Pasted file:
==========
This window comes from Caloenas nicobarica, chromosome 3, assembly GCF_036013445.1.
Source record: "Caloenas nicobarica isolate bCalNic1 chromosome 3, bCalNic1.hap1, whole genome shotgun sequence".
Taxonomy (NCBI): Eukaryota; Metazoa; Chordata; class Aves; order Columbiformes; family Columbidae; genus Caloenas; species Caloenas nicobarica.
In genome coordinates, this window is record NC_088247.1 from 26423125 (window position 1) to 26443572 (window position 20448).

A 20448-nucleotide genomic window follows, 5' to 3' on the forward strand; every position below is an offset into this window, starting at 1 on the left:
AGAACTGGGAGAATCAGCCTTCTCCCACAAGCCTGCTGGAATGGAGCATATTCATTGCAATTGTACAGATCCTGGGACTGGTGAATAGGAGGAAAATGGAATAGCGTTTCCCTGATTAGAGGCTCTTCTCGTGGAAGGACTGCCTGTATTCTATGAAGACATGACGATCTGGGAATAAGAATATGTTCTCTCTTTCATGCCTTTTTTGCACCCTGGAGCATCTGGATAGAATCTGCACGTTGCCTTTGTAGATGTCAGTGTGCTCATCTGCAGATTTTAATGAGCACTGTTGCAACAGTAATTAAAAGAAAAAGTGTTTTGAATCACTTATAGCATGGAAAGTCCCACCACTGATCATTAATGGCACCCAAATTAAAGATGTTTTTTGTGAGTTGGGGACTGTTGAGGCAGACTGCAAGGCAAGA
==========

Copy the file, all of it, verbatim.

This window comes from Caloenas nicobarica, chromosome 3, assembly GCF_036013445.1.
Source record: "Caloenas nicobarica isolate bCalNic1 chromosome 3, bCalNic1.hap1, whole genome shotgun sequence".
Taxonomy (NCBI): Eukaryota; Metazoa; Chordata; class Aves; order Columbiformes; family Columbidae; genus Caloenas; species Caloenas nicobarica.
In genome coordinates, this window is record NC_088247.1 from 26423125 (window position 1) to 26443572 (window position 20448).

A 20448-nucleotide genomic window follows, 5' to 3' on the forward strand; every position below is an offset into this window, starting at 1 on the left:
AGAACTGGGAGAATCAGCCTTCTCCCACAAGCCTGCTGGAATGGAGCATATTCATTGCAATTGTACAGATCCTGGGACTGGTGAATAGGAGGAAAATGGAATAGCGTTTCCCTGATTAGAGGCTCTTCTCGTGGAAGGACTGCCTGTATTCTATGAAGACATGACGATCTGGGAATAAGAATATGTTCTCTCTTTCATGCCTTTTTTGCACCCTGGAGCATCTGGATAGAATCTGCACGTTGCCTTTGTAGATGTCAGTGTGCTCATCTGCAGATTTTAATGAGCACTGTTGCAACAGTAATTAAAAGAAAAAGTGTTTTGAATCACTTATAGCATGGAAAGTCCCACCACTGATCATTAATGGCACCCAAATTAAAGATGTTTTTTGTGAGTTGGGGACTGTTGAGGCAGACTGCAAGGCAAGA